Jennifer Denise Bojanowski

December 2013 

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Awesome Foundation Oahu is thrilled to give a grant to Jennifer Denise Bojanowski for use at Mahoney Hale.

Jennifer took up boxing in her mid-20s and went on to teach boxing classes for close to ten years. After training for over six months at Kalakaua District Park, she won the first and only amateur bout by technical knockout. She would like to see participants in her awesome project access the same outlet for stress and experience the same source of self-confidence and self-esteem. Jennifer wants to launch this non-contact boxing program as part of her HPU Master in Social Work internship assisting felons exiting the prison system.

Jennifer Bojanowksi's idea:

Mahoney Hale is Hawaii’s only Federal Residential Re-Entry Center (RRC) for offenders preparing to release to our community. 

Up to 90% of Mahoney Hale’s female residents have been sexually abused. Such past traumas strongly correlate with a woman’s pathway to criminality, her crime, and even her experience of prison as a re-traumatizing event.

Now, imagine a convicted felon has served her sentence and is moving onto your street. Would you rather she had only experienced punishment during her incarceration, or that she’d been offered opportunities for change?

Mahoney Hale is exemplary in its trauma-informed care perspective 1, which addresses the continuing impact of past traumas, including incarceration itself. Through healing these old wounds, female residents obtain healthy coping skills and self-images. This creates a strong foundation from which to make different life choices to reduce recidivism.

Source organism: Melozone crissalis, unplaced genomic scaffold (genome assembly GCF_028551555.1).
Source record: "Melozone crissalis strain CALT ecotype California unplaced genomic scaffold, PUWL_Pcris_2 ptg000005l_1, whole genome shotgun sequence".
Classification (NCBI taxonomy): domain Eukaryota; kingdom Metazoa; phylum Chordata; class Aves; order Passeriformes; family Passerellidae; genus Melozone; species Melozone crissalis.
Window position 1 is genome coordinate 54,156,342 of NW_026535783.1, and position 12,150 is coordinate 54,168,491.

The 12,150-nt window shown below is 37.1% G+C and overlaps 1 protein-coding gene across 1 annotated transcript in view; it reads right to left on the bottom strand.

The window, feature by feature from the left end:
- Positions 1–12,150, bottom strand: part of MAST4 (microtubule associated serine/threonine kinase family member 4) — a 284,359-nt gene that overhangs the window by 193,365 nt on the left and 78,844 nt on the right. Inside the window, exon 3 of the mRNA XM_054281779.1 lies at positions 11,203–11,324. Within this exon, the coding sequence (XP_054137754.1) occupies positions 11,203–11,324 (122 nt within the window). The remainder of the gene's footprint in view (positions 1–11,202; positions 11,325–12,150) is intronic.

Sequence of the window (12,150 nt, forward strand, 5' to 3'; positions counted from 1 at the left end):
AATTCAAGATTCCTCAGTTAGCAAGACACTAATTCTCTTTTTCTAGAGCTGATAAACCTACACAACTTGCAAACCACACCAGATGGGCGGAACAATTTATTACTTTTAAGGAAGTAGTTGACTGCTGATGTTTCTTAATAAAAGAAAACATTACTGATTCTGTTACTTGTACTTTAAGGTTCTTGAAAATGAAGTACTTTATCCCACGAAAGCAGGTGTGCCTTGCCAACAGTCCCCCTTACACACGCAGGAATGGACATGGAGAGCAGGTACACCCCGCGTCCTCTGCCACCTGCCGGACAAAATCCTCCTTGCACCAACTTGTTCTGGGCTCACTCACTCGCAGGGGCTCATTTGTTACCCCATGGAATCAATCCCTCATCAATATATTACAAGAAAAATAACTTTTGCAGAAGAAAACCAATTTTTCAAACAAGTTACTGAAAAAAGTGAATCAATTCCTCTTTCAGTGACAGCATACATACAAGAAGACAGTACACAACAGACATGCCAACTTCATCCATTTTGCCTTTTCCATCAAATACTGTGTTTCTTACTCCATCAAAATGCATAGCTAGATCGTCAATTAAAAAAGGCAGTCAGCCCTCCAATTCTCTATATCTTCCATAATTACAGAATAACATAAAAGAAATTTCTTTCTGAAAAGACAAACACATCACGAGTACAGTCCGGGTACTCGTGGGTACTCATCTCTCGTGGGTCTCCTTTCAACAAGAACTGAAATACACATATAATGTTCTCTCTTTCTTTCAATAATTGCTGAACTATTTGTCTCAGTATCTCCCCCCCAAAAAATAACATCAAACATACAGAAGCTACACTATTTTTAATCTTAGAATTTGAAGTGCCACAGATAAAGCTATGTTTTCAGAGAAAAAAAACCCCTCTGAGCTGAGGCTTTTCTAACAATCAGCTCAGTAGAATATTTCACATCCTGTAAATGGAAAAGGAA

Why boxing? As counterintuitive as this may seem, boxing can be an antiviolence experience, especially in the non-contact format of Jennifer’s Awesome Project. Let a participant in a similar program for survivors of violence 2, explain:

“It’s a creative release valve for me because I tend to harbor my emotions inside so that they become toxic. And with the heavy bag I imagine that the bag is all those people who made my life a living hell…..While you are letting it [anger] out you’re not hurting anybody, in fact you’re helping yourself. I mean a lot of times we’re told ‘turn the other cheek’….but what happens if you’ve had years of doing that? How do you deal with or release all that pent up anger and hatred inside of you safely?”

Anger is a dominant and appropriate emotional response to violence and trauma. The opportunity to safely embody and release the anger can be transformative, a motivation for real change.

1Roe-Sepowitz, D., et al. (2009). Social Work with Groups, 32: 4, 330-341. 2Van Ingen, C. (2011). Sociology of Sport Journal, 28: 171-188.

Money will be spent on:

$1000 will allow Mahoney Hale to purchase most all of the boxing gear needed to begin our program for a maximum of thirteen female residents. Once Mahoney Hale has the gear, Jennifer can begin the program. Since her practicum only goes through May, she would really love to get started as soon as possible. The goal is to train a few permanent staff to coach, allowing the program to continue beyond the presence of Jennifer.